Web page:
Words About Words

I will be writing about a very self-referential topic, that is, words about words about words. Specifically, words the books in the 400s about language and how it works. If you want to enhance your linguistic capabilities, justify your usage of the Oxford comma, or just simply wonder about words, there is a library display with a delightfully wordy collection of books about a variety of topics related to writing in English.

The Story of English in 100 Words by David Crystal (422 Crystal) tells the history and origin of 100 words, and you can a learn a variety of fun facts about each. These how the word “music” has been spelled over 40 ways throughout history, as well as changes in the British and American editions of the Harry Potter books. A similar book, What in the Word?: Wordplay, Word Lore, and Answers to the Peskiest Questions About Language by Charles Harrington Elster (422 Elster) describes the linguistic quirks that created some common and uncommon words and expressions, including pronunciations and usage.

Punctuation is a closely related topic, and one that can increase the clarity and precision of written language. For a broad overview of practical punctuation, there is Punctuation for Review and Reference: A Style Manual with Exercises by Edward Voeller (428.2 Voeller). If you are looking for a more in-depth look at punctuation and why it matters, Eats, Shoots & Leaves: The Zero Tolerance Approach to Punctuation by Lynne Truss (428.2 Truss) allows the reader to “look at our commas and semicolons and see them as the wonderful and necessary things they are.”

If you are curious about how language affects communication, Through the Language Glass: Why the World Looks Different in Other Languages by Guy Deutscher (410 Deutscher) proposes that the language we speak can influence how we think and express ideas, while arguing that not all languages are equally complex. Colors such as blue and green are expressed differently, depending on the language being spoken, with varying descriptions and levels of detail. This book is also a fascinating way for English speakers to learn a little bit about how different languages can be from one another. One example that this book uses to illustrate the variety that exists is ǃXóõ, a language spoken in parts of Botswana and Namibia, which contains perhaps the highest number of phenomes and click consonants in any language in the world.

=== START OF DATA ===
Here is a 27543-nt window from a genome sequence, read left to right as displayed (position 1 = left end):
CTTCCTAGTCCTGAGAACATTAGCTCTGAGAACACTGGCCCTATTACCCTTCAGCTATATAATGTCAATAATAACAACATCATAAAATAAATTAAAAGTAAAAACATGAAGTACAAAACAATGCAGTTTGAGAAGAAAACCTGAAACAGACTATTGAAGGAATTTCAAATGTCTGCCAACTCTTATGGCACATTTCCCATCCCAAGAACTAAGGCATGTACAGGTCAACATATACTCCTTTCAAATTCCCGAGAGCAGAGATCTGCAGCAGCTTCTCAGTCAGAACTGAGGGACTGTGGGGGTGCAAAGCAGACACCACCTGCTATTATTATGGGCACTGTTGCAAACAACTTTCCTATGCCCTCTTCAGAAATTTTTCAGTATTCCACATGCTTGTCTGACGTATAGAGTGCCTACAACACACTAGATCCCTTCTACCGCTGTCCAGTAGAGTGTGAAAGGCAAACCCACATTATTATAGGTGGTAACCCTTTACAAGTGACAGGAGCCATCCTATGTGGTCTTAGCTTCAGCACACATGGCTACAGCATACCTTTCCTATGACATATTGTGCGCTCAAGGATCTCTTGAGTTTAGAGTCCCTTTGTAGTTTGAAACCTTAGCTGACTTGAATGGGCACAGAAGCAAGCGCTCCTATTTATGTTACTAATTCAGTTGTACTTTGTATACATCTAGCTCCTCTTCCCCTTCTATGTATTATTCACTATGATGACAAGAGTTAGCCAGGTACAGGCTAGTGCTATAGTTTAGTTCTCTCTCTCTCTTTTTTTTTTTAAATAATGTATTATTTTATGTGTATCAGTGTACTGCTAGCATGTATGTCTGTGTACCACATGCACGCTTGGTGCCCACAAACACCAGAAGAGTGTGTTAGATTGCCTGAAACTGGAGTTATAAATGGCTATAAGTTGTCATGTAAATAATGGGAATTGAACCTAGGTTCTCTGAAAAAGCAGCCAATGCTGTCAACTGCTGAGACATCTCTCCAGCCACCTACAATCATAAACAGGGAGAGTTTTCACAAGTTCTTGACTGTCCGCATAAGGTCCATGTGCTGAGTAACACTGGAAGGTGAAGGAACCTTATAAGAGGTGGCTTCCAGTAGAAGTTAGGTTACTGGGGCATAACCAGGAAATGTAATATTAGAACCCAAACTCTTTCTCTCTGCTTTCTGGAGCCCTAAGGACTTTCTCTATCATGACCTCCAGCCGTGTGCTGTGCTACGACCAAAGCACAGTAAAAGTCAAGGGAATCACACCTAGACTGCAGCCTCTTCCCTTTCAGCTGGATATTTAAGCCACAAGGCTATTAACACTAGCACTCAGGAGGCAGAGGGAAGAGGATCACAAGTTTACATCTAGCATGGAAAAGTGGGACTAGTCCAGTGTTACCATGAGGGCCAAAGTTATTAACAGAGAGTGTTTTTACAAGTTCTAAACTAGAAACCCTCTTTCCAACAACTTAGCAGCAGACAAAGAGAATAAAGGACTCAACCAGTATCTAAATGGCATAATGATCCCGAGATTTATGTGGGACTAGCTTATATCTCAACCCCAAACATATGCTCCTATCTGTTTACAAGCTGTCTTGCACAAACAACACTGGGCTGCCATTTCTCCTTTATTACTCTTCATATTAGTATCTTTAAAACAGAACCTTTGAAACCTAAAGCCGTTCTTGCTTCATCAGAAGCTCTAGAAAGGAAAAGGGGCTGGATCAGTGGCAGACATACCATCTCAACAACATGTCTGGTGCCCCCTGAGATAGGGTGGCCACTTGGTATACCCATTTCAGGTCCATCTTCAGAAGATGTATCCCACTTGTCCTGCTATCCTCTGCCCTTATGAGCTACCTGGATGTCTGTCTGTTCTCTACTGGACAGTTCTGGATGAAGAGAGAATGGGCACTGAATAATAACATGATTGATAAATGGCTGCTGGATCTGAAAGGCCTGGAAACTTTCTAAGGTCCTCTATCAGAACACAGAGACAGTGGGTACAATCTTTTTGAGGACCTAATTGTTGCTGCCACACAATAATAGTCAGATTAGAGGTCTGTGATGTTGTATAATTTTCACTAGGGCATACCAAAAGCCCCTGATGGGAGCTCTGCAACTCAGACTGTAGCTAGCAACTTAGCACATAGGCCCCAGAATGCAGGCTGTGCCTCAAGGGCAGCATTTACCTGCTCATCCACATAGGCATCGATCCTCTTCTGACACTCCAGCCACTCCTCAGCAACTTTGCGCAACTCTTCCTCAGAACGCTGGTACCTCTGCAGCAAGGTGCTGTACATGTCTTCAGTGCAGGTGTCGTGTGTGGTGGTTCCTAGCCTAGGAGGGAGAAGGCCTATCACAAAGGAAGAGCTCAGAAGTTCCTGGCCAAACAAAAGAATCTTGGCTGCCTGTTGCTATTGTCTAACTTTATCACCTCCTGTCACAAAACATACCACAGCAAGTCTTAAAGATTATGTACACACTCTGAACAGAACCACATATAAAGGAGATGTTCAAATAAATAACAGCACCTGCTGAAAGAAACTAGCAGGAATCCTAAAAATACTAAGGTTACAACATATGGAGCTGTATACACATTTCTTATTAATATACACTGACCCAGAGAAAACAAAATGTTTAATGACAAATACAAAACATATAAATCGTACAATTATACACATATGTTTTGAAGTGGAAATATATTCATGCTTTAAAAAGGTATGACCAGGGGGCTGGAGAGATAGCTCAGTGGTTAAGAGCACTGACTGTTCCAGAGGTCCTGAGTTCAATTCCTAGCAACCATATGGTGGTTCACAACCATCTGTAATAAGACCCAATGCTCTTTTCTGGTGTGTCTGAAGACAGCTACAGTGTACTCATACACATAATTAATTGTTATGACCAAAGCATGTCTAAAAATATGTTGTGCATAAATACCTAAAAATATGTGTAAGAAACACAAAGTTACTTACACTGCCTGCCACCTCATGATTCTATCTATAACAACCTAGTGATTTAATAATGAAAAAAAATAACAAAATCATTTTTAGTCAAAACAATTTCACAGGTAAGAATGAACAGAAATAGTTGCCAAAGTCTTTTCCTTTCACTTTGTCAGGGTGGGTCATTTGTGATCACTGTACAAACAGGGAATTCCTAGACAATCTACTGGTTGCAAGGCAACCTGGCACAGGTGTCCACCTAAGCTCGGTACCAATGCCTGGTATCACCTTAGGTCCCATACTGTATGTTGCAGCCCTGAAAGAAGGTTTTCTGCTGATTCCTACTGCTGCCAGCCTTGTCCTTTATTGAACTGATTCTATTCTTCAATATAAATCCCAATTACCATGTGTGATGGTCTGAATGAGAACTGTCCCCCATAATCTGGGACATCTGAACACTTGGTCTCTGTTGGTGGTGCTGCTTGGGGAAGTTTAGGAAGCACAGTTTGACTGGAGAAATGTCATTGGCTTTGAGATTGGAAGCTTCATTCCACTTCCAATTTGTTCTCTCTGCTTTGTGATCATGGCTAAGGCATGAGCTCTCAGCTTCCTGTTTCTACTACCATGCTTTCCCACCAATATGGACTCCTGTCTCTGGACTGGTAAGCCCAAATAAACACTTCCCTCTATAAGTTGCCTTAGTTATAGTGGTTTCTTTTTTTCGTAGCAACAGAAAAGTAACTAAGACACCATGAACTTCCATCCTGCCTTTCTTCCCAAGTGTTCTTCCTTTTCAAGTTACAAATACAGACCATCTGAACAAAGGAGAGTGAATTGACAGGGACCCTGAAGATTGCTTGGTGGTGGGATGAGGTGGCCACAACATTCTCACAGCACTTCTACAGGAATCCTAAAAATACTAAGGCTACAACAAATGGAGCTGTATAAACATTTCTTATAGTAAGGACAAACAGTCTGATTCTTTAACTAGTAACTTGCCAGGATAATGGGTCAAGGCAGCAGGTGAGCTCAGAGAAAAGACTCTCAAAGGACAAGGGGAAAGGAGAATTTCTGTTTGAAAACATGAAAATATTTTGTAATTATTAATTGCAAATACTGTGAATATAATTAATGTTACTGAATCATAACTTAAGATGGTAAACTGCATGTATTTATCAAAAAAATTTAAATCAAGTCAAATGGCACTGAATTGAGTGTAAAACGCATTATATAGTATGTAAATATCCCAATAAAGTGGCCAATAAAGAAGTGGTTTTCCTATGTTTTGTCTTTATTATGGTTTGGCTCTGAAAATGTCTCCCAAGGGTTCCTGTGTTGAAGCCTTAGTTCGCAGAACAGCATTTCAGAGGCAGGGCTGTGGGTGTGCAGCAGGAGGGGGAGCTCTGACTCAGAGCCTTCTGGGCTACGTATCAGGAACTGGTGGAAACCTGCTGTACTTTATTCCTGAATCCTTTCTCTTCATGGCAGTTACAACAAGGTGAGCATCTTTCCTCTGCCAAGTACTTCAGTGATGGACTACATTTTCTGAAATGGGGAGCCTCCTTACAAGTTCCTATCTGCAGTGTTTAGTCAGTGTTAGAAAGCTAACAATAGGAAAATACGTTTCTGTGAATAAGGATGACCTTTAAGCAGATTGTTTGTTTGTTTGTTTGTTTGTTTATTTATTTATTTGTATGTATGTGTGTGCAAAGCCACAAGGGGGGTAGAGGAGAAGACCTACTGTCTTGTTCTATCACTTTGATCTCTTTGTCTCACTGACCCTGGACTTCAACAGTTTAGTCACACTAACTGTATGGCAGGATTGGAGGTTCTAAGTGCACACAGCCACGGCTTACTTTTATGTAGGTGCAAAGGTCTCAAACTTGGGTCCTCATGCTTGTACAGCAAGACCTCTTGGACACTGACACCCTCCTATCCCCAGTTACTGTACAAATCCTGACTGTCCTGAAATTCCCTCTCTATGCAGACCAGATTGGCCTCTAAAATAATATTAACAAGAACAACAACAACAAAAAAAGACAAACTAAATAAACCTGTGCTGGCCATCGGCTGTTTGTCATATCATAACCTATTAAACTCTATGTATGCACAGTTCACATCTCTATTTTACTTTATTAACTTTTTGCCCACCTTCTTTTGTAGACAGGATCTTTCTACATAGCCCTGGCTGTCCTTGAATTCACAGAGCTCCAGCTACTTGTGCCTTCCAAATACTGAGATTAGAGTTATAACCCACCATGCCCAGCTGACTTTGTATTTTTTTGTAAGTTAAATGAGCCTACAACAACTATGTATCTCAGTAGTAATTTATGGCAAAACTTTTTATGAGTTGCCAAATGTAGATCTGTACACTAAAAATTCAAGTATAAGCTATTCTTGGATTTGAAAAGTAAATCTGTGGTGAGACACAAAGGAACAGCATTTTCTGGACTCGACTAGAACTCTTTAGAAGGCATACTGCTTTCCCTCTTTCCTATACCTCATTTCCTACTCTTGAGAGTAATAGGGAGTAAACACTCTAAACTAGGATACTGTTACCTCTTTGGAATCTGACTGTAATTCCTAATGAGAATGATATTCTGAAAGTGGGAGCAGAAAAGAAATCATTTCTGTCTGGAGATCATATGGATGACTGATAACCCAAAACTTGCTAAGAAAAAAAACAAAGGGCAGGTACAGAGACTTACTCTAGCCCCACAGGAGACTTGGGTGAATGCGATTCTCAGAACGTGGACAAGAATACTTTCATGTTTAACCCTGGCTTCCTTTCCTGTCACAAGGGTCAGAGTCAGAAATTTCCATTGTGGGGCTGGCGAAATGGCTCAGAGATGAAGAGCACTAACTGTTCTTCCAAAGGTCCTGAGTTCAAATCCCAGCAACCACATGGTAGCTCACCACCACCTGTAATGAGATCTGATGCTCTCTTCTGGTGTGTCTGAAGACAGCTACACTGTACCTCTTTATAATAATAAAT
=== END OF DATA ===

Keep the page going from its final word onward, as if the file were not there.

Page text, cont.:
Languages can also affect group identity and how people relate to one another. You Are What You Speak by Robert Lane Greene (417 Greene) describes how the quest for societies to have a unified language with which to communicate created communities, forged national and ethnic identities, has led some people to denounce incorrect or non-standardized use of a particular language, has led others to encourage learning multiple languages, and the wide-ranging effects of politics in language. It is a broad, complex topic, which is worth exploring because of how language and identity are intertwined.

Finally, if you are wanting more utilitarian options, there are several dictionaries and thesauruses on the shelf in the 400s in nonfiction for those times when you need a specific word for your sentence. There is also The Handy English Grammar Answer Book by Christine Hult (428.2 Hult) for connecting those words together in a way that is easily understandable. If you want to explore any and all of the words you need to achieve optimum wordiness, spectacular sentences, and promising paragraphs, there are many books that will help you to do that in a variety of ways!